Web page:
One Monk of the Order of Saint Benedict

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The Word of God and the Body of God reveal each other -- the homily worships both.

April 17, 2006

For Easter Tuesday

John 20:11-18

Today in the Gospel, it is early Sunday morning.
At the Lord’s tomb she sees two angels.
One angel sits precisely where the master’s head had lain.
The other sits precisely where the feet had been.
Without saying a word, the two sitting angels already testify:
Here is exactly where he used to lay dead.
Here is where the gravity of death used to hold down his head,
and here is where the gravity of death used to hold down his feet.

The seated angels are a sign of triumph over the gravity of death that used to be, but is no longer.
The first words they speak to Mary Magdalene contain ironical knowledge.
Though they do not say it in exactly the following way, it is nonetheless the meaning their words contained.
Woman,
why are you weeping when he has made all things new?

Her answer is still stuck where things used to be.
They have taken my Lord,
and I DON’T KNOW where they have laid him.

Then the Lord himself comes to her, but she is stuck in what used to be, and she doesn’t recognize him in his newness.
So, his question to her contains the same meaning as the words of the angels.
Woman,
why are you weeping when I have made all things new?

She remains stuck in what used to be.
Sir,
if you carried my DEAD Lord away,
tell me where you laid my DEAD Lord,
and I will take my DEAD Lord.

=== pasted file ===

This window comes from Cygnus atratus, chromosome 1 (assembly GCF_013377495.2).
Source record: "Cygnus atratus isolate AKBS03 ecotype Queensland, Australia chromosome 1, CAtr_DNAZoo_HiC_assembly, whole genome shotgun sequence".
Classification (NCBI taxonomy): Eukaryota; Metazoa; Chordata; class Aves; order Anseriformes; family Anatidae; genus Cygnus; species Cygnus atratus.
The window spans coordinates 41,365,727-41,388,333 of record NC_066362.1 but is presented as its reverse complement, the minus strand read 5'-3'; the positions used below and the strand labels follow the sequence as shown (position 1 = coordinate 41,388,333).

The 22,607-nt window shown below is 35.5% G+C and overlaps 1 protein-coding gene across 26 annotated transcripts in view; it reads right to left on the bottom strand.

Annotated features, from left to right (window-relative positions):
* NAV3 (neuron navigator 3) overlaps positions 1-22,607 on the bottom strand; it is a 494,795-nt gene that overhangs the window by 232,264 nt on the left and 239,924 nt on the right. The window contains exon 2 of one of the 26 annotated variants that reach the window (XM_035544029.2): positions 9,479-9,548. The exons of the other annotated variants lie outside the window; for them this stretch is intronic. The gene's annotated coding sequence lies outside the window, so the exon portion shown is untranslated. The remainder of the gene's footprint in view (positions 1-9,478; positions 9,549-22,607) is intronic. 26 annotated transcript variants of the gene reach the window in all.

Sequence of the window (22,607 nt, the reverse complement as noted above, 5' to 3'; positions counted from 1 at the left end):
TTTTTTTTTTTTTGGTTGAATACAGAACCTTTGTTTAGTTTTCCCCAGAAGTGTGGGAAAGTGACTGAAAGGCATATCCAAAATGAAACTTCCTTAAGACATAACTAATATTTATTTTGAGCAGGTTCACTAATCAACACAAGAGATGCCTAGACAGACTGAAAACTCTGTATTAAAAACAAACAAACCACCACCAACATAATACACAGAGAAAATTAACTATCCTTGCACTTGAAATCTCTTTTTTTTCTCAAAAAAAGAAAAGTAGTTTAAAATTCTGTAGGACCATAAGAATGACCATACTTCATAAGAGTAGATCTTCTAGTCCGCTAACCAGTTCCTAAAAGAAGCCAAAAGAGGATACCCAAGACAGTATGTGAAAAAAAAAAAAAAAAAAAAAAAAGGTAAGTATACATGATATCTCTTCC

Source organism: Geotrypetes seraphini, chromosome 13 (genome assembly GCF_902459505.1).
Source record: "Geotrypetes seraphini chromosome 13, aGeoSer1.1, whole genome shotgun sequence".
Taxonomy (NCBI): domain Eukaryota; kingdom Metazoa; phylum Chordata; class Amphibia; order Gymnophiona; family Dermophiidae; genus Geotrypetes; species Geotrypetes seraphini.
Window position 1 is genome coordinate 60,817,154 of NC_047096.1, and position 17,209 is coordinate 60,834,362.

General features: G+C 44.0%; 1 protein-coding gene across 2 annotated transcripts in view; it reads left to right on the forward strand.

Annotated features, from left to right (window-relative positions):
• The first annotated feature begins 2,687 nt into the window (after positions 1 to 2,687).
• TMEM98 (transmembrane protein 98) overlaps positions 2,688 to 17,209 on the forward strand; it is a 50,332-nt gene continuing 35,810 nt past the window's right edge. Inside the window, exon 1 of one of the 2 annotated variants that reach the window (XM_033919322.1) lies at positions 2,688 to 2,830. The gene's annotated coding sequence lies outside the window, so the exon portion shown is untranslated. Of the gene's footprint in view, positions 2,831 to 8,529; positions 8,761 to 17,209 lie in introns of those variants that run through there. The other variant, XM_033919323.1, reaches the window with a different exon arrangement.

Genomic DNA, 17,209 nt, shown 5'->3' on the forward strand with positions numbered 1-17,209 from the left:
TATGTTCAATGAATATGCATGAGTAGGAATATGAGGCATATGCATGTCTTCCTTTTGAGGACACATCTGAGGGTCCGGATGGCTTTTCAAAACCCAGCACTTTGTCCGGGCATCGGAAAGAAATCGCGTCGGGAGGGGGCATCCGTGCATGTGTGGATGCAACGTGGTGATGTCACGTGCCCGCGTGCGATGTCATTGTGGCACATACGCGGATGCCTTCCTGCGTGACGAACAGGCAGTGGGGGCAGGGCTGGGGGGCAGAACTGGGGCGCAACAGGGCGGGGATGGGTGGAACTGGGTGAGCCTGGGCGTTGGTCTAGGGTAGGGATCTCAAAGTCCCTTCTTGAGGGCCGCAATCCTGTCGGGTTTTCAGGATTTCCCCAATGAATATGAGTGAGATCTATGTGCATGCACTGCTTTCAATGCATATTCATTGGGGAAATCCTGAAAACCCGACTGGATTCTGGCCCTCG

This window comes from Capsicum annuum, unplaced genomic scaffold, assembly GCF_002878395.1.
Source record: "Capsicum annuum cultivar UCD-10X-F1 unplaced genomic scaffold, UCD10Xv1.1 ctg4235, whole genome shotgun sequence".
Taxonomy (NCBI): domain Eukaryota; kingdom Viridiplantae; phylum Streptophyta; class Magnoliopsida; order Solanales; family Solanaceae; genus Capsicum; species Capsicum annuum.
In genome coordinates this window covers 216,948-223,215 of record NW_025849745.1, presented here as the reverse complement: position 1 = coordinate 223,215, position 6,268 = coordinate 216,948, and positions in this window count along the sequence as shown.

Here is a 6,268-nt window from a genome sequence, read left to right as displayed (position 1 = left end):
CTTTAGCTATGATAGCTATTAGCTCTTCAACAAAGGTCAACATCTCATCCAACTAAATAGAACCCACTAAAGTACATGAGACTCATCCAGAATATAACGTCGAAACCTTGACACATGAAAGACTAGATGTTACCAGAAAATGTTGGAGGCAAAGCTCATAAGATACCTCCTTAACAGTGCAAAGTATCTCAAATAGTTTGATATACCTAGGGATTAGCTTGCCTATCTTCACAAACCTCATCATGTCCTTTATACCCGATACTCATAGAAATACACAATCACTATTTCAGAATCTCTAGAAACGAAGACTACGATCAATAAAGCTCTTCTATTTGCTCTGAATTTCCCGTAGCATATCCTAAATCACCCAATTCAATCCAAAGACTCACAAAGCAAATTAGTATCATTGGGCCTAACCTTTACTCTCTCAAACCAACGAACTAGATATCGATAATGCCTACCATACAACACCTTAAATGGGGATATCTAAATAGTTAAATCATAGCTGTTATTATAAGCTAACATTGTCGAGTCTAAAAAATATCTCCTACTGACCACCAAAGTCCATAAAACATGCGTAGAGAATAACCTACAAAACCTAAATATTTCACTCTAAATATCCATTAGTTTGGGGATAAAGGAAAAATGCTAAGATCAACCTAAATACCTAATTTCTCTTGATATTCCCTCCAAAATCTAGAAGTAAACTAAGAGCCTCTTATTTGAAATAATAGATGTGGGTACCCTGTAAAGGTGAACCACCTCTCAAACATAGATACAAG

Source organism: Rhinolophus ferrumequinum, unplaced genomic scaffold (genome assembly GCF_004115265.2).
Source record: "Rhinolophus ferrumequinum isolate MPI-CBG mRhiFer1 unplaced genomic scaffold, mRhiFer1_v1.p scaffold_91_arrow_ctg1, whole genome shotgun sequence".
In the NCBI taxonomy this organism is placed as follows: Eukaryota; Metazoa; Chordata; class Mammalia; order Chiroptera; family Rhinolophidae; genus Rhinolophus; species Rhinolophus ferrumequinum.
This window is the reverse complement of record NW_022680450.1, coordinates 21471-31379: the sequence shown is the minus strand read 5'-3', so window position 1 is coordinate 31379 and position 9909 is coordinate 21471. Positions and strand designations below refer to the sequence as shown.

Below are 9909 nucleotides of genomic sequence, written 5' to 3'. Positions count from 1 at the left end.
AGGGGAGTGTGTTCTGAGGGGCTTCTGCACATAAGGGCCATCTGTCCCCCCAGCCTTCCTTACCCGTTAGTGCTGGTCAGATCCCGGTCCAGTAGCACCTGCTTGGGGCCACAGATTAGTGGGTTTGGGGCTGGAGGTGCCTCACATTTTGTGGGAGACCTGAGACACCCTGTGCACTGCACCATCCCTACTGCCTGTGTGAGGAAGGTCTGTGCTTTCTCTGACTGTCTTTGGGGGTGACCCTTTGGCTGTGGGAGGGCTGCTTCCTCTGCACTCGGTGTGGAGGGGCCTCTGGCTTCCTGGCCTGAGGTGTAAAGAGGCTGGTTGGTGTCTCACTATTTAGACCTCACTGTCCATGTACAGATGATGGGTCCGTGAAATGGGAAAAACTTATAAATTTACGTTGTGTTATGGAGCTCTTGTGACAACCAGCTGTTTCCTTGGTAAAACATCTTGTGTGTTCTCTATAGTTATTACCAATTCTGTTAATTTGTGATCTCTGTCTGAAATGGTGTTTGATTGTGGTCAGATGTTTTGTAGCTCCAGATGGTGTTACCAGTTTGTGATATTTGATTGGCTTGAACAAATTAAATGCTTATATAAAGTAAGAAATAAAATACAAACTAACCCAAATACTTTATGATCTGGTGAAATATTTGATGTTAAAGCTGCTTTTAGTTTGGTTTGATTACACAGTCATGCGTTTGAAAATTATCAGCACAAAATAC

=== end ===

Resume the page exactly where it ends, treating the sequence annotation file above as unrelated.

Up to now, the angels and Christ have spoken to Mary from out of what is new, and she, stuck in what used to be, is not able to understand.
So, Christ— for the moment— reaches into what used to be, and he calls her by her old name.
Mary

Her old name— and it actually means “bitter one.”
That’s where she is.
Now she knows who he is.
However, he is not going to stay with her in the past, nor is he going to let her stay there.
Stop holding on to me.
I ascend to the Father,
my Father who is your Father,
my God who is your God.
Stop holding on to me,
but leave this place.
Go, and do as I say.
Tell my brothers.

So, Mary makes a fourth trip this morning (she has already made three).
She now leaves behind the defeated tomb once and for all.
She goes and tells the disciples, “I have seen the Lord”— the Lord who makes all things new.
You and I have made a trip here to celebrate the defeat of death.
We see what only looks like bread and wine.
Yet, it is really our Lord, Rabbouni, making all things new.
He wants us to tell our neighbors the same message he had Mary Magdalene tell: that his Father is their Father also.
Because of his Body and Blood in the Eucharist, Christ commissions us also to say what Mary Magdalene said, “I have seen the Lord.”
Christ himself gave a similar testimony.
He said, “I have seen the Father” … and, “Whoever sees me sees the Father”.
In his Eucharist, Christ the Son and Image of the Father lives, shows, gives and is life, growth and newness for others.
He sends us to be the same.

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The Preface for this Mass (the "Easter Perspective" on the Liturgy of the Eucharist)

Father, all-powerful and ever-living God, we do well always and everywhere to give you thanks through Jesus Christ our Lord.
We praise you with greater joy than ever on this Easter day, when Christ became our paschal sacrifice. He is the true Lamb who took away the sins of the world. By dying he destroyed our death; by rising he restored our life. And so, with all the choirs of angels in heaven we proclaim your glory and join in their unending hymn of praise: Holy, holy, holy....

UT IN OMNIBUS GLORIFICETUR DEUS
That God Be Glorified in All







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